Prior to that I was looking around an electronics store and while looking at a TV a young shop assistant told me in English, "Five colours." OK, she wants to speak English so I asked her in English, "Which colours do you have?"

Her reaction was a familiar one. Her face went blank and she just said, "No." Thais say this often when they don't understand. I asked her the question in Thai. She started smiling again and told me. We then got into quite a long conversation. She comes from Phattalung province (one of my favourites) and has an older brother who lives in London with his Thai wife.

I'm not being boastful but she was very keen. There are Thai girls who are no trouble at all and there are Thai girls who are big trouble, and she was one of the former.

The good thing about the troublesome girls is that they put out very clear warning signals. You can tell lots from their appearance, the way they dress, the way they speak and words they use, the things they say, and the way they act. Smoking and drinking alcohol are generally bad signs with Thai girls, and I am very wary of tattooed girls.

If a Thai girl approaches me it is a bad sign. It is also generally a bad sign if they speak a lot of English. If they speak good English because of education and from living abroad that means they must have money, and Thai girls with money aren't normally interested in farangs - especially old farangs.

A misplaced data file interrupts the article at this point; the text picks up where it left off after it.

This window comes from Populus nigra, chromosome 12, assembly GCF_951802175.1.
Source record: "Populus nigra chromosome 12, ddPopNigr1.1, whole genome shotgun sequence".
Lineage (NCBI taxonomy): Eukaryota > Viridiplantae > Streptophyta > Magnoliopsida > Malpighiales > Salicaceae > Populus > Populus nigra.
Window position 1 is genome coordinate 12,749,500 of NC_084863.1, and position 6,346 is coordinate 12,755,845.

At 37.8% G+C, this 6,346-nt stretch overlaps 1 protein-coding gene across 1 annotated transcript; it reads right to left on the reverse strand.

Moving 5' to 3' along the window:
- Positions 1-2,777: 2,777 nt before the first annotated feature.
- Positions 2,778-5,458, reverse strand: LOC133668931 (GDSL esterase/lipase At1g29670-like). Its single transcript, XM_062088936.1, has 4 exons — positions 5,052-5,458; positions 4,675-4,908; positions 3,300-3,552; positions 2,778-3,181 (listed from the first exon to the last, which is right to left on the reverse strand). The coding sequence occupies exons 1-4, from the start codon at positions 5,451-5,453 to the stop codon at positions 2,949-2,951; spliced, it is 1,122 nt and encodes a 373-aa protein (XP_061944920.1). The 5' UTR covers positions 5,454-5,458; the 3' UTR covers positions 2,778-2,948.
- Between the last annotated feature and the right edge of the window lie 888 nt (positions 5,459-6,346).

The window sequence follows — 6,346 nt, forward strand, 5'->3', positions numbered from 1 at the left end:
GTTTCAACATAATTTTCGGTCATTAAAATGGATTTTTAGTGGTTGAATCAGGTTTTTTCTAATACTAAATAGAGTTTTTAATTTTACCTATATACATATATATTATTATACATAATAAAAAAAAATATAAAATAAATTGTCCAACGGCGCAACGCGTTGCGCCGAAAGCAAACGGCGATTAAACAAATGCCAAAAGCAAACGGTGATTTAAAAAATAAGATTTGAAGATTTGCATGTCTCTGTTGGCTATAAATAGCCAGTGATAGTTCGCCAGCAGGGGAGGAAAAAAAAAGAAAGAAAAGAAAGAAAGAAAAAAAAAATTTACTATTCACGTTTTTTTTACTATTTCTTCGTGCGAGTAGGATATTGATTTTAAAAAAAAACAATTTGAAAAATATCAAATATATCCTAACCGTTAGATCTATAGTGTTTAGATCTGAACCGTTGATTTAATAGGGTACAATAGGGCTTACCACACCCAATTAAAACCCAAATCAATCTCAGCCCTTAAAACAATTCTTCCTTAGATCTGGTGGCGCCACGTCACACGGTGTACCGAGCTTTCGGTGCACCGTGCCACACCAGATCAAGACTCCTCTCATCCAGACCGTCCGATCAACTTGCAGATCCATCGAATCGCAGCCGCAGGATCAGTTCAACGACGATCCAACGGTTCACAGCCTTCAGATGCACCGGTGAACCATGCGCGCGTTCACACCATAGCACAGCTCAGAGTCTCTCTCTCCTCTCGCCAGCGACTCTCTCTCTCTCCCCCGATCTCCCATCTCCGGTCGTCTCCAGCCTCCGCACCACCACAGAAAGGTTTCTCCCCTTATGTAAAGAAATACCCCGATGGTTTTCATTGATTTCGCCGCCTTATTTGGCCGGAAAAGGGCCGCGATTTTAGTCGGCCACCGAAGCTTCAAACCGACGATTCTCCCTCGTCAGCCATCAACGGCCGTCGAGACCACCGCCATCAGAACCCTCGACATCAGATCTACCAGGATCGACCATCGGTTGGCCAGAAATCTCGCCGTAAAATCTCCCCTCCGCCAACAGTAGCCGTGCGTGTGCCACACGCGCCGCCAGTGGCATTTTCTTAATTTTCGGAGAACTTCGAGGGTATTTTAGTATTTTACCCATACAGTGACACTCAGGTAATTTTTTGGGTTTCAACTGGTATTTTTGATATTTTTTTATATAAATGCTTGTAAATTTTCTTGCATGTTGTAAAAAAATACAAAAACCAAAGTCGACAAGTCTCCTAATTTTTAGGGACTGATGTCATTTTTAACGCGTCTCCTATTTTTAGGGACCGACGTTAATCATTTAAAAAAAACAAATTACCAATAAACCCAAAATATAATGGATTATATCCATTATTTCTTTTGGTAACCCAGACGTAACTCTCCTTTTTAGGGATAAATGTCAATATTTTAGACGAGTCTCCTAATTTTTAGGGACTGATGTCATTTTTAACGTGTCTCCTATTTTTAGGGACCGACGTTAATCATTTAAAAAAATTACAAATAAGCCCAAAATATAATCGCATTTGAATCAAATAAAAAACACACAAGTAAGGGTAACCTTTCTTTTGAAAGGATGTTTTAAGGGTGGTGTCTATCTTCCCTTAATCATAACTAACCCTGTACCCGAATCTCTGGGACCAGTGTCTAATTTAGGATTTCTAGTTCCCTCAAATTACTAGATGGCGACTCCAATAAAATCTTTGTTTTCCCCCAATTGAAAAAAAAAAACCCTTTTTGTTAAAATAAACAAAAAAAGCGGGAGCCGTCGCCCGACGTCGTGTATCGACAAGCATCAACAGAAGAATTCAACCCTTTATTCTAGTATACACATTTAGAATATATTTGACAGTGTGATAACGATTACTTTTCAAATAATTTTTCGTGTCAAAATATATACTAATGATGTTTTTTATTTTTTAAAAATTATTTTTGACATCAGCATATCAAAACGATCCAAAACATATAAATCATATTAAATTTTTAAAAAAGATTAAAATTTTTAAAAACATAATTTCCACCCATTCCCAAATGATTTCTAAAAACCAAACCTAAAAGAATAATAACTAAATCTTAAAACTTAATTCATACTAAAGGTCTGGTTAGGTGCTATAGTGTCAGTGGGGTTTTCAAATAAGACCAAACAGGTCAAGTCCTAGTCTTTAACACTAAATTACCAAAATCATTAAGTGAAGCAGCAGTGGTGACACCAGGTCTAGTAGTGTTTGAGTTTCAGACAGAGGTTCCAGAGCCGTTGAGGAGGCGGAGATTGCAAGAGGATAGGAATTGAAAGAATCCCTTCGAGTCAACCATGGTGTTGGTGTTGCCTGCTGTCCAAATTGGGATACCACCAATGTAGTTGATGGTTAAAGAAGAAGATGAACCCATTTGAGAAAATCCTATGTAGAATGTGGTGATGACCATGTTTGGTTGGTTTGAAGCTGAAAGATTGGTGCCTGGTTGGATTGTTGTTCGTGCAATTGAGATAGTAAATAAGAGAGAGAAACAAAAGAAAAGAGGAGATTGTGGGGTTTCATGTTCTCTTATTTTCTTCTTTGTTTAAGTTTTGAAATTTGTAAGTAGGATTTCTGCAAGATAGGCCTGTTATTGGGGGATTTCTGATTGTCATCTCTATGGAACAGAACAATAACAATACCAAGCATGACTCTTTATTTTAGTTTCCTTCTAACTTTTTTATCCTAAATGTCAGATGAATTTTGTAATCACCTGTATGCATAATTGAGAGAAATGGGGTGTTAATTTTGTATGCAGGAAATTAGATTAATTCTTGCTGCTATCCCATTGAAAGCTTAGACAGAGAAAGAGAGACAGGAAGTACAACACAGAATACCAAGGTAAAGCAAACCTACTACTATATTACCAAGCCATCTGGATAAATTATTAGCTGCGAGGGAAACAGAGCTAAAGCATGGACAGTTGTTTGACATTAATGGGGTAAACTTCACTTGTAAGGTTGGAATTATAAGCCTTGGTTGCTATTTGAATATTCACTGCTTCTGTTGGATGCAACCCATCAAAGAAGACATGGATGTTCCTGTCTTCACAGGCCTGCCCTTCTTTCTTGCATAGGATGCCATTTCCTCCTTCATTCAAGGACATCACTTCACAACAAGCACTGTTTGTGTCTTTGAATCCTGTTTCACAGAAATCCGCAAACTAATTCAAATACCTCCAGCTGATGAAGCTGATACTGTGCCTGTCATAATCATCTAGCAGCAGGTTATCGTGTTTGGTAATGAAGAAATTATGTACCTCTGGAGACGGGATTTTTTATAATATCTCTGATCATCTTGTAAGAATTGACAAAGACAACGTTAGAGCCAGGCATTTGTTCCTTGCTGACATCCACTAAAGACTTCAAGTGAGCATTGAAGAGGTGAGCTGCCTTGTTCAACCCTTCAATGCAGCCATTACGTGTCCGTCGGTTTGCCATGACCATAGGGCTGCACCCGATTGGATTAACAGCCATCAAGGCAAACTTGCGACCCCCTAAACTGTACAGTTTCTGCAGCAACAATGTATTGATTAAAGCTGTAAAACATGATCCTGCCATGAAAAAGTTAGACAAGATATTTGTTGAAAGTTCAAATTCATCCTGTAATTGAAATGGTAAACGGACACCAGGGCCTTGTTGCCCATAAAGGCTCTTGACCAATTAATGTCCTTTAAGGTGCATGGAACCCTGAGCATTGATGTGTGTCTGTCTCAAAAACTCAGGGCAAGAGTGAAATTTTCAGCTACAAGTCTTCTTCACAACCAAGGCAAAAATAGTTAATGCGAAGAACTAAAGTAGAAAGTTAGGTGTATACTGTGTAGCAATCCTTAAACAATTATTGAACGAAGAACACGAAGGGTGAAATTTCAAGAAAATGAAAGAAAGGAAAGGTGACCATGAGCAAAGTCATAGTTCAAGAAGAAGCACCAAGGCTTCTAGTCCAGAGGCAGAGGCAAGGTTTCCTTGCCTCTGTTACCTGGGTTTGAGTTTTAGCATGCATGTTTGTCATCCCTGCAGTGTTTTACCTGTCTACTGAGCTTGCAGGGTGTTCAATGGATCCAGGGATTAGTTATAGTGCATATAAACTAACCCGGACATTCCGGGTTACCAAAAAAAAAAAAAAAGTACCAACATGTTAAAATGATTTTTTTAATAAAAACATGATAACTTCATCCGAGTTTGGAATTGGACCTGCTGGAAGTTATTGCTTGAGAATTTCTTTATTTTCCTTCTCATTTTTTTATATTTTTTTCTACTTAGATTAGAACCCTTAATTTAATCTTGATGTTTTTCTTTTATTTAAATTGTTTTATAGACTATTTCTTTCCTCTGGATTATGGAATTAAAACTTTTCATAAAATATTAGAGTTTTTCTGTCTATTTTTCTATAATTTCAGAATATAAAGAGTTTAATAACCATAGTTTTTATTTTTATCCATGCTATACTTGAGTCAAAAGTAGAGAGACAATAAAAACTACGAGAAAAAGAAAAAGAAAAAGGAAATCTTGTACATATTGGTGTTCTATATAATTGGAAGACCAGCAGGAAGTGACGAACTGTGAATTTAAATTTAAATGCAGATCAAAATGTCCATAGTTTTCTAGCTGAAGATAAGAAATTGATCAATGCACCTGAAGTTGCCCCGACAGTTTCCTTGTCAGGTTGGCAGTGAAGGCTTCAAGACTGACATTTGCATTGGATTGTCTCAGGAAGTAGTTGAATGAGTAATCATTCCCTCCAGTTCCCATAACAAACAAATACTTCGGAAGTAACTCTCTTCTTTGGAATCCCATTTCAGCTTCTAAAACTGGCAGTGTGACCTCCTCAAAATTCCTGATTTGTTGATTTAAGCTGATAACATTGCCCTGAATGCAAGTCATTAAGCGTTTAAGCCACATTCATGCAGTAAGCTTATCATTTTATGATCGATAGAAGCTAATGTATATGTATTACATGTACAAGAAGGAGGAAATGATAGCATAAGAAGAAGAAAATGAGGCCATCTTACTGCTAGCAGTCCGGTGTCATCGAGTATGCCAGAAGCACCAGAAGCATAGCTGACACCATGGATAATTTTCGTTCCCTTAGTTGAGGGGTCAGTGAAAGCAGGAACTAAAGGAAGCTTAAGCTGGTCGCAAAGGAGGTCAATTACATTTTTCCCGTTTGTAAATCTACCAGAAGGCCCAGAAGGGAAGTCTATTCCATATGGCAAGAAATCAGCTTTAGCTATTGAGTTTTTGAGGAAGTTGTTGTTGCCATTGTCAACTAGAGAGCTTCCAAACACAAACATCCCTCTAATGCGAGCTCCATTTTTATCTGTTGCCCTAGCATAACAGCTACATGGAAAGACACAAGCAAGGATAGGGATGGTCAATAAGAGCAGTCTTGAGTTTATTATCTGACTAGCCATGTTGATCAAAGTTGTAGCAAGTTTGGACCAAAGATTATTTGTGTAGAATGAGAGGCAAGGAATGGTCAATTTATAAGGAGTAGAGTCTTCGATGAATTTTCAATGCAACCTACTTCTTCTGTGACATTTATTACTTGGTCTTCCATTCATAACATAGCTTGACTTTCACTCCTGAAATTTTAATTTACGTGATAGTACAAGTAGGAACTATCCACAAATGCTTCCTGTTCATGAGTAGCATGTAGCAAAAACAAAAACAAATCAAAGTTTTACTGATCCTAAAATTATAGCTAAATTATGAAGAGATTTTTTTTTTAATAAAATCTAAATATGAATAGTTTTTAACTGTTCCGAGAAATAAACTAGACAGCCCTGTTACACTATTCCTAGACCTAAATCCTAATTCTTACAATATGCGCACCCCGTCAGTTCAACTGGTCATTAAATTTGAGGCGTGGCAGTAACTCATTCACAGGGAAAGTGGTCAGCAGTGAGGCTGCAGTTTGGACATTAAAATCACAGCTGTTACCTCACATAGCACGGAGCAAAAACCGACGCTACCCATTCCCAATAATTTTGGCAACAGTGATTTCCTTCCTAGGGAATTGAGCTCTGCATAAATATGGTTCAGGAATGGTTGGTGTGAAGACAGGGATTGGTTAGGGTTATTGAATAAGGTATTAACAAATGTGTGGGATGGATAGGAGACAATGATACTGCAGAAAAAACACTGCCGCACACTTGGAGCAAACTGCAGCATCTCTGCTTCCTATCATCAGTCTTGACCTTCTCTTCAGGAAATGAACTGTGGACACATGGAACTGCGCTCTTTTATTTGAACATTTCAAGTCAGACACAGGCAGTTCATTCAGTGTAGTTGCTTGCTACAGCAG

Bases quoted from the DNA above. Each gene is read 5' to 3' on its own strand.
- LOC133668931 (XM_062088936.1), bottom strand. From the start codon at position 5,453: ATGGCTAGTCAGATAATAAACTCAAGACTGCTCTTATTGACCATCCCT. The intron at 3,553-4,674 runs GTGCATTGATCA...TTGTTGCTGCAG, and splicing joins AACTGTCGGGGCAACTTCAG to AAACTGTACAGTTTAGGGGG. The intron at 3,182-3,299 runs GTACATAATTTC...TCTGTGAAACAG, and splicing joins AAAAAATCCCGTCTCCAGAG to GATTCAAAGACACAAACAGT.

If they don't have money, they probably honed their English speaking skills in beach resort beer bars and use that skill to extract money from foreigners.

It's a cynical view but I wasn't cynical when I came to Thailand. I am only cynical through experience. Therefore, to meet good girls, you have to make the first move and you need to be able to speak to them in their own language.

What better motivation is there to learn Thai?

Return to top of page

Sunday 25th January 2009

I've added a guide to help you work out the tone of Thai words and syllables in a very simple and easy to understand way: Learn to read Thai - Tutorial 14

I've also added some information about consonants with a 't' sound: Learn to read Thai - Tutorial 15

Return to top of page

Saturday 24th January 2009

One of my students sent an e-mail with the subject 'Totally Confused'.

For details of his problem, along with my answer see: Learn to read Thai - Tutorial 12


The Land of Smiles and happy, friendly people.

Return to top of page

Thursday 22nd January 2009

There is no doubt that the economic problems are starting to hurt normal Thais now, but in a different way to how Westerners are being hurt.

The problems continue. The year started off well but banking shares went down the toilet again this week. I have read that 2009 will continue where 2008 left off, and that there will only be a slight improvement in 2010. Great.

I sent out a rather depressing letter with my Christmas cards last month to family and friends around the world, and the replies I have received say it is the same for everyone. My cousin in America has lost his job, an ex-girlfriend in the States who is now a flight attendant has had her investment portfolio wiped out, a good friend who is a UK osteopath tells me his patients aren't booking appointments because they want to save money, and savers are complaining about low interest rates.